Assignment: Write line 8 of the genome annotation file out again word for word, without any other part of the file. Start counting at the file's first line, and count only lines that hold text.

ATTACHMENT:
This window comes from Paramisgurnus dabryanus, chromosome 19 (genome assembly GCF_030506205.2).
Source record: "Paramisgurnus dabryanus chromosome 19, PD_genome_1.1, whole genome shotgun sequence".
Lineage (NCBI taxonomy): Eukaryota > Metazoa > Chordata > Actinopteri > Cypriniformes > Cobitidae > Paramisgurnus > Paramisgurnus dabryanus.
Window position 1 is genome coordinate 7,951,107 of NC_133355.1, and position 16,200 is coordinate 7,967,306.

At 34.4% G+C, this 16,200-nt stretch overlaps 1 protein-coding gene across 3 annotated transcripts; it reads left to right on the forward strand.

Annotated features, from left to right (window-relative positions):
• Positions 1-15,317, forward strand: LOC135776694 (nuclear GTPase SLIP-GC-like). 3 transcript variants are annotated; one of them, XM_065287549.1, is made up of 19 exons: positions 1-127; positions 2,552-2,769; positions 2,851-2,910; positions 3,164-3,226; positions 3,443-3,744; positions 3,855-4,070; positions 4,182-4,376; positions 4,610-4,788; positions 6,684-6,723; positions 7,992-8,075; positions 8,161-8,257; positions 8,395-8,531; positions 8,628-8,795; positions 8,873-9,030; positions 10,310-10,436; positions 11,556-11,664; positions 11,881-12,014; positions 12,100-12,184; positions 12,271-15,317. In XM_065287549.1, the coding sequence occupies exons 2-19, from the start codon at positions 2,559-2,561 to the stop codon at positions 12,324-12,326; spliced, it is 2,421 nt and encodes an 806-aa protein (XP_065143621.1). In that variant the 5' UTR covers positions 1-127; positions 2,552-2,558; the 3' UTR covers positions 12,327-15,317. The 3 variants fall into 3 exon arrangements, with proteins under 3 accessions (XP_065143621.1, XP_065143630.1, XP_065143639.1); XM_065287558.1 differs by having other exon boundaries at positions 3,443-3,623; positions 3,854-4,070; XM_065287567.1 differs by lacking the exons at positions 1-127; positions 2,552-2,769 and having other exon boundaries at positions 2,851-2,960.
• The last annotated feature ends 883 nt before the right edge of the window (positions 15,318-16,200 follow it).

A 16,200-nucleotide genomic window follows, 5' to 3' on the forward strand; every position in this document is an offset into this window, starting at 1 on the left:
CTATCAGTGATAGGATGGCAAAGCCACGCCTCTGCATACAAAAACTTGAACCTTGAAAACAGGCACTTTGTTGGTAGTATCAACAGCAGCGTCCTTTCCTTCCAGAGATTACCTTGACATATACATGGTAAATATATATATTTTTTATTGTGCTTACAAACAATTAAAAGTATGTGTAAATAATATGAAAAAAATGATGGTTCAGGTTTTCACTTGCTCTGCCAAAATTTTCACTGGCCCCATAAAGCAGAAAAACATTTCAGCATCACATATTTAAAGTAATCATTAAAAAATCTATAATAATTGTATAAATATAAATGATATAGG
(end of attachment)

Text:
• The last annotated feature ends 883 nt before the right edge of the window (positions 15,318-16,200 follow it).